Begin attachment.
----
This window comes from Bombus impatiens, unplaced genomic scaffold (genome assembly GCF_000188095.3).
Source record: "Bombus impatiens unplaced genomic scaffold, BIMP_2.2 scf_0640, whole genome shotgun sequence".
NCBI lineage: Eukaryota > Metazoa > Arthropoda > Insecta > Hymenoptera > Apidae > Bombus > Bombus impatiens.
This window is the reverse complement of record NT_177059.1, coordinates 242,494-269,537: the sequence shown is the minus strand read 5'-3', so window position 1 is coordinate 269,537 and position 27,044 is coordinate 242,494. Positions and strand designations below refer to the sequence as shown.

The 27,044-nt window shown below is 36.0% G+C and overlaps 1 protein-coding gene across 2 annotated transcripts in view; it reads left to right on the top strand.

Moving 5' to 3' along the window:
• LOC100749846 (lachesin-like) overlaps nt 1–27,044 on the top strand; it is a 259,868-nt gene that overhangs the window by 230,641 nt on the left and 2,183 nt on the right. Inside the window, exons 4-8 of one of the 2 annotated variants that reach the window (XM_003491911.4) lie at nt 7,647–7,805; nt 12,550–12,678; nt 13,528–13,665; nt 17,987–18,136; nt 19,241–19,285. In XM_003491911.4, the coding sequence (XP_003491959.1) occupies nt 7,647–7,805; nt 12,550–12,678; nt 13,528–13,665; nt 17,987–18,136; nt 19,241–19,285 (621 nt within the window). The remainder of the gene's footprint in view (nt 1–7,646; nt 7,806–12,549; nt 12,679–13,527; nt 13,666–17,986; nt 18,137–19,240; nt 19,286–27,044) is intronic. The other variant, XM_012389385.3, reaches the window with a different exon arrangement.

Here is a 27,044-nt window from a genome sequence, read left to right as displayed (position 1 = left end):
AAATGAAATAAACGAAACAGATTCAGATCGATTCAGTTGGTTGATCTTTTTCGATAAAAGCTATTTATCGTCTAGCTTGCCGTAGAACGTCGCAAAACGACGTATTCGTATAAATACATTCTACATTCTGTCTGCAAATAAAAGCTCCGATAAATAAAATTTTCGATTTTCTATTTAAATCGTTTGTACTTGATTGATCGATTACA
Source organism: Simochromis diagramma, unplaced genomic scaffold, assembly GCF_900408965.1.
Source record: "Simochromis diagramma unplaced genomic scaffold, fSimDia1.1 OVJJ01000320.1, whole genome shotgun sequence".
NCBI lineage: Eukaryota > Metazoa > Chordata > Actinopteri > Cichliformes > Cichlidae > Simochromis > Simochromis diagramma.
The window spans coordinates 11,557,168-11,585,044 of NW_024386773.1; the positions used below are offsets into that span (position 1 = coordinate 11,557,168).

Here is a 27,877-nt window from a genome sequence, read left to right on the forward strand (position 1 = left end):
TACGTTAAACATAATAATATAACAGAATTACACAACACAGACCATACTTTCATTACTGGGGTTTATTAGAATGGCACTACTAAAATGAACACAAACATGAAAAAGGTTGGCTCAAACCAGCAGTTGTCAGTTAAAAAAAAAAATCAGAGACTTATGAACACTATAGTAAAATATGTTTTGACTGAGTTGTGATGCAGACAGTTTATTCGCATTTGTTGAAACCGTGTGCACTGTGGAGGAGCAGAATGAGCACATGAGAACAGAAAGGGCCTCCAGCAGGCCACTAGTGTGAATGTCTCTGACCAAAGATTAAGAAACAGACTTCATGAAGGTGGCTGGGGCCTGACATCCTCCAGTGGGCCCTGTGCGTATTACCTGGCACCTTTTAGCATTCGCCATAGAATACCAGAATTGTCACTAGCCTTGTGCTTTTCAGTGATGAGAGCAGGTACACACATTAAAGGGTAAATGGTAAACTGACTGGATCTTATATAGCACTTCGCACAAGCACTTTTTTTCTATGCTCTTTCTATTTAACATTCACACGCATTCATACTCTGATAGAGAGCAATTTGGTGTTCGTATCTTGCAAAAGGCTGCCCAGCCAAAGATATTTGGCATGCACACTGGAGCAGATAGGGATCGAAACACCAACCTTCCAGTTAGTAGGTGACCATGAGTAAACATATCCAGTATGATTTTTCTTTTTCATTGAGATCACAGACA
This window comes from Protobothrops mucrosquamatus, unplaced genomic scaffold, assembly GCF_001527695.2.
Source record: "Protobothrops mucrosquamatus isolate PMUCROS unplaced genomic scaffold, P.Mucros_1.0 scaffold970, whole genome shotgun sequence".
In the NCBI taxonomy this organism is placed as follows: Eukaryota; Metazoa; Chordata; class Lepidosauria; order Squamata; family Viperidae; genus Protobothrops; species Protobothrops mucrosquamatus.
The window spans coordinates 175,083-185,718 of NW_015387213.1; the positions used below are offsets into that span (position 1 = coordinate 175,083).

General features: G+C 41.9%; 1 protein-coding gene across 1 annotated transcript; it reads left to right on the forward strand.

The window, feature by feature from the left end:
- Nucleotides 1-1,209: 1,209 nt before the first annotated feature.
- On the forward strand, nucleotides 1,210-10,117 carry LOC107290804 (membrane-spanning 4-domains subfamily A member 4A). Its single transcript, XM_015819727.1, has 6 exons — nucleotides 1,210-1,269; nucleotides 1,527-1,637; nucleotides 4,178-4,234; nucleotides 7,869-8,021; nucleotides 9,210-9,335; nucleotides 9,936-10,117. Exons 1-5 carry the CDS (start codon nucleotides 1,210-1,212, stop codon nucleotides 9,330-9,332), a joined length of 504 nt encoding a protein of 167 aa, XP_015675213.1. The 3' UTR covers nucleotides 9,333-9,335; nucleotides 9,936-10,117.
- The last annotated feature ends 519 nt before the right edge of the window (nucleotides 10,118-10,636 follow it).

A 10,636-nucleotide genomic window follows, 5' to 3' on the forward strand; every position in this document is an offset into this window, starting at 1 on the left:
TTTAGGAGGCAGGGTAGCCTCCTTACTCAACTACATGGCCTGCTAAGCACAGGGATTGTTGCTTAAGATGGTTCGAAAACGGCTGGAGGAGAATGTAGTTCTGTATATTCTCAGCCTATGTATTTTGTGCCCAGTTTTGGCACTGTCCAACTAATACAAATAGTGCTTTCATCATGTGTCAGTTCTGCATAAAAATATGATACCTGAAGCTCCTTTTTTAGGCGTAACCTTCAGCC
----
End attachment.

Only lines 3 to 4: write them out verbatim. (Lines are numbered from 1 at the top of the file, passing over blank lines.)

NCBI lineage: Eukaryota > Metazoa > Arthropoda > Insecta > Hymenoptera > Apidae > Bombus > Bombus impatiens.
This window is the reverse complement of record NT_177059.1, coordinates 242,494-269,537: the sequence shown is the minus strand read 5'-3', so window position 1 is coordinate 269,537 and position 27,044 is coordinate 242,494. Positions and strand designations below refer to the sequence as shown.